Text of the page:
Iran General NewsIran rebuilds Lebanon to boost Hizbollah

Iran rebuilds Lebanon to boost Hizbollah


Daily Telegraph: In the blazing heat of south Lebanon, men drenched in sweat labour over a cratered road. The sun is relentless and so is the pace of work in the village of Ghandouriyeh. The Daily Telegraph

By Kitty Logan in Ghandouriyeh

In the blazing heat of south Lebanon, men drenched in sweat labour over a cratered road. The sun is relentless and so is the pace of work in the village of Ghandouriyeh.

One year after the war with Israel, triggered by Hizbollah’s cross-border rocket attacks, Lebanon’s roads are still in desperate need of repair.

But the task of reconstruction has become doubly important. The rebuilding now taking place across the country is an intensely political race for the support of Lebanon’s people.

Almost unnoticed by the outside world, Iran has seized the chance to win popular approval.

“From the people of Iran to the people of Lebanon”, reads the slogan carried on countless hoarding, all trumpeting achievements like “200 projects” and “510 km of roads”.

Iran’s old ally, Hizbollah, was also an early entrant into the race, handing out cash to people with war-damaged homes within days of the ceasefire in August last year.

“Iran can’t live in stability and peace when others are being targeted by aggressors,” said Hussam Khoshnevis, the local Iranian official representing the reconstruction drive. “We can’t stand back and watch. There was an urgent need for us to be present here and act quickly to help the Lebanese people get back to normality.”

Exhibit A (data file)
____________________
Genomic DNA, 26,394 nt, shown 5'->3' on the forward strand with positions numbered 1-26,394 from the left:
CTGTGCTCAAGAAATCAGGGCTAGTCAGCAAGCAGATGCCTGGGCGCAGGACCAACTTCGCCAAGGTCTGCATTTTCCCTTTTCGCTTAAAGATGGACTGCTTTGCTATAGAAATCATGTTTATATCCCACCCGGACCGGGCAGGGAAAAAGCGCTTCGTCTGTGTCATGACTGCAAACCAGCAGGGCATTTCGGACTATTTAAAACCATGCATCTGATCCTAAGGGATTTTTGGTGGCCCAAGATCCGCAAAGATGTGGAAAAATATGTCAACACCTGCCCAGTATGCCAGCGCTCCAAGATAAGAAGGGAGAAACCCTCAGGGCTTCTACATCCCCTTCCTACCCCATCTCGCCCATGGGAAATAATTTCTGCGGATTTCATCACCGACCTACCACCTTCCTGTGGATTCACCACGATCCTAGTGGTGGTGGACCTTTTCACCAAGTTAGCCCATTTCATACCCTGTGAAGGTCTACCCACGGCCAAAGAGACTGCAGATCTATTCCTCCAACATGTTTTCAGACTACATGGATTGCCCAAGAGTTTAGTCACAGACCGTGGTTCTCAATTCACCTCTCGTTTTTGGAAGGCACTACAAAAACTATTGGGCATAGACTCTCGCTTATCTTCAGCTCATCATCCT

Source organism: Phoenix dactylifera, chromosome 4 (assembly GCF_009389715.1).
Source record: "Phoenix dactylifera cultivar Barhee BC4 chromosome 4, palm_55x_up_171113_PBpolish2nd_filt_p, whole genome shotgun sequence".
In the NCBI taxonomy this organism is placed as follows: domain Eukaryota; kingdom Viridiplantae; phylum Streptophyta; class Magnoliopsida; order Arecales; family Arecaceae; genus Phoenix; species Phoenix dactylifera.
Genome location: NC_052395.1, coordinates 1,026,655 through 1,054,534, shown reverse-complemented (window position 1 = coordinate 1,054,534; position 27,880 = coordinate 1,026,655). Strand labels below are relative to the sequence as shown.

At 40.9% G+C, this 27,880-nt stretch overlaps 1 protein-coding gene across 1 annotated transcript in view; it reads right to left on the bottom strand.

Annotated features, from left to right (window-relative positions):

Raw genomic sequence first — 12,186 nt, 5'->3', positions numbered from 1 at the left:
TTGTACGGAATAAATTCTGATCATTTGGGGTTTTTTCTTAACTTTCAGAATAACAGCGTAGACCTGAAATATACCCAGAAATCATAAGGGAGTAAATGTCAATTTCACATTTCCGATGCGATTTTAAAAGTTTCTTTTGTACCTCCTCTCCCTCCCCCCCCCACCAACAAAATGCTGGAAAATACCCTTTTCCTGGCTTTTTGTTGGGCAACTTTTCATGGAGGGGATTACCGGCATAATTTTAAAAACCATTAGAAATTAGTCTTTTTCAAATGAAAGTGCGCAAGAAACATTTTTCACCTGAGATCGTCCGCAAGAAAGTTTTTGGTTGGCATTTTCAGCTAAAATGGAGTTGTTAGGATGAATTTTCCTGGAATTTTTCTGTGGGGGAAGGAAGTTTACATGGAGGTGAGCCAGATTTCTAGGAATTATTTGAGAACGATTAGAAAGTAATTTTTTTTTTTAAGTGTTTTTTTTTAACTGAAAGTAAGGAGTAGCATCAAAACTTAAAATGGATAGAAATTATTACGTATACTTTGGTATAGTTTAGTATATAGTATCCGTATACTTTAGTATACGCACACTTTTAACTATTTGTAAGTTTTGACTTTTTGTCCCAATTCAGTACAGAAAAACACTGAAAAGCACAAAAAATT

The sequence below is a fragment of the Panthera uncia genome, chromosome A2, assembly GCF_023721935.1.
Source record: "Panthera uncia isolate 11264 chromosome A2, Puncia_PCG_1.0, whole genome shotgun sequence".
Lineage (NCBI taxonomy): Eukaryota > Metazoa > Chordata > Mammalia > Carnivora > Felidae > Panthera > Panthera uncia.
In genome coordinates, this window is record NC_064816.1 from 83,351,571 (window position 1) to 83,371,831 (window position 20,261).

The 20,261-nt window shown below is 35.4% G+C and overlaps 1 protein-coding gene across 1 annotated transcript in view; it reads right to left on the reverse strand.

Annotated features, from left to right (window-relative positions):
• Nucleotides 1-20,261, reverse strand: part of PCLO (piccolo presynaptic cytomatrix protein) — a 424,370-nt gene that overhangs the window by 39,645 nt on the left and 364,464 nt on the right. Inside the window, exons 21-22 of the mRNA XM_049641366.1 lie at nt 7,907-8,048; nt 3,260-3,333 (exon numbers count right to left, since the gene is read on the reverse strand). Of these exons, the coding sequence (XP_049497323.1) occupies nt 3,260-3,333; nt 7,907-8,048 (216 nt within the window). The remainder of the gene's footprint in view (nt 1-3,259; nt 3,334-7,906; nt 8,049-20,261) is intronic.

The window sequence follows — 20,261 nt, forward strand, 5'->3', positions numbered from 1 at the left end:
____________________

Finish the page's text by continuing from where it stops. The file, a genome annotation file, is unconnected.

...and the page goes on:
So far, Iran has rebuilt 200 schools, 150 places of worship, 30 clinics and 25 bridges. The official budget for this year is about £60 million and the key priority is repairing the national road network.

Israel’s air strikes last summer left large craters in southern Lebanon’s roads, already pot-holed by years of neglect. In many places, they became almost impassable.

But Iran’s motive is not solely humanitarian. With Lebanon’s presidential elections due in September, the key aim is to bolster Hizbollah and increase Teheran’s direct influence.

“Iran ultimately would like to see Hizbollah play a major role in Lebanese politics,” said Prof Hilal Khashan, a political scientist from the American University of Beirut.

“Hizbollah is a strategic ally and in order for it to emerge as a political player, it needs support.”

Many ordinary Lebanese have already been won over.

Hussein Subeiti, who lives in Ghandouriyeh, said: “We’re expecting the Iranians to do a good job.

“I think now the road will be much better than before. We are very grateful to the Iranian government for their contribution.”

The failures of Lebanon’s own government under Fouad Siniora, the prime minister, have also helped Teheran’s ambitions.

“Had the government been able to drive reconstruction, Iran couldn’t have penetrated the political system,” said Prof Khashan. “But the government has neglected the south for years and Iran did not miss an opportunity.”

Hizbollah runs most of the local councils in the areas where the projects operate. Here, construction work is given to local companies – but only those managed by Hizbollah supporters.

One contractor said there was no contest for a lucrative Iranian deal – he was simply called and offered the job.

“I’m very frightened by this meddling,” said Misbah Ahdab, a pro-government MP. “The money channelled through Hizbollah and backed by Iran is ensuring that everything is being done to undermine the Lebanese state.”

Mr Ahdab added that the government was powerless to prevent Iran from funding independent projects.

“The money is going directly to Hizbollah, so we can’t stop it. What they are doing is working on their own state, which is not part of Lebanon.”

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